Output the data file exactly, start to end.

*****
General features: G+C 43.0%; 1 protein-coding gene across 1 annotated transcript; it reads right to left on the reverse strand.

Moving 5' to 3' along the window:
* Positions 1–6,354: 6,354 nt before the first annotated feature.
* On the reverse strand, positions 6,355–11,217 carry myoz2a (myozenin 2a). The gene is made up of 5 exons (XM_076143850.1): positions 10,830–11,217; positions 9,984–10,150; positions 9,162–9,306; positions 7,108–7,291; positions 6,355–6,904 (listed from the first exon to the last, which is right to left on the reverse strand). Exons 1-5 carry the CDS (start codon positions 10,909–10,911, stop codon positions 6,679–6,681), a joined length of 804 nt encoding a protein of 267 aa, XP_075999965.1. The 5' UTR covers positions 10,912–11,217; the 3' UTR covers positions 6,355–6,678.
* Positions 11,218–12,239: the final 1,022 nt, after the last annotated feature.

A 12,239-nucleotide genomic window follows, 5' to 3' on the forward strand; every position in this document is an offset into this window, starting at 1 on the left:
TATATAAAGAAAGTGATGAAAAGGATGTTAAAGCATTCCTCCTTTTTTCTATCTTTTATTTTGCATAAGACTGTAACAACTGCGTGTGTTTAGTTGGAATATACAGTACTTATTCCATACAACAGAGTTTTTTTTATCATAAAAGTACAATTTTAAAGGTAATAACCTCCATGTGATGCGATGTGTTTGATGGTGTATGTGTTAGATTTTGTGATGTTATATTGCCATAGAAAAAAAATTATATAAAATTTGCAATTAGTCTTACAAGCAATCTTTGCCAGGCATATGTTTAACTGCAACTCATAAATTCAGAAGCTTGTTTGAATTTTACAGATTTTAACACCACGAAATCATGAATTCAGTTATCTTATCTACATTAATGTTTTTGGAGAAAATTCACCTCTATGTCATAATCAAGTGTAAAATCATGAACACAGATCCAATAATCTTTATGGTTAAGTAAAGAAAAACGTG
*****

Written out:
General features: G+C 43.0%; 1 protein-coding gene across 1 annotated transcript; it reads right to left on the reverse strand.

Moving 5' to 3' along the window:
* Positions 1–6,354: 6,354 nt before the first annotated feature.
* On the reverse strand, positions 6,355–11,217 carry myoz2a (myozenin 2a). The gene is made up of 5 exons (XM_076143850.1): positions 10,830–11,217; positions 9,984–10,150; positions 9,162–9,306; positions 7,108–7,291; positions 6,355–6,904 (listed from the first exon to the last, which is right to left on the reverse strand). Exons 1-5 carry the CDS (start codon positions 10,909–10,911, stop codon positions 6,679–6,681), a joined length of 804 nt encoding a protein of 267 aa, XP_075999965.1. The 5' UTR covers positions 10,912–11,217; the 3' UTR covers positions 6,355–6,678.
* Positions 11,218–12,239: the final 1,022 nt, after the last annotated feature.

A 12,239-nucleotide genomic window follows, 5' to 3' on the forward strand; every position in this document is an offset into this window, starting at 1 on the left:
TATATAAAGAAAGTGATGAAAAGGATGTTAAAGCATTCCTCCTTTTTTCTATCTTTTATTTTGCATAAGACTGTAACAACTGCGTGTGTTTAGTTGGAATATACAGTACTTATTCCATACAACAGAGTTTTTTTTATCATAAAAGTACAATTTTAAAGGTAATAACCTCCATGTGATGCGATGTGTTTGATGGTGTATGTGTTAGATTTTGTGATGTTATATTGCCATAGAAAAAAAATTATATAAAATTTGCAATTAGTCTTACAAGCAATCTTTGCCAGGCATATGTTTAACTGCAACTCATAAATTCAGAAGCTTGTTTGAATTTTACAGATTTTAACACCACGAAATCATGAATTCAGTTATCTTATCTACATTAATGTTTTTGGAGAAAATTCACCTCTATGTCATAATCAAGTGTAAAATCATGAACACAGATCCAATAATCTTTATGGTTAAGTAAAGAAAAACGTG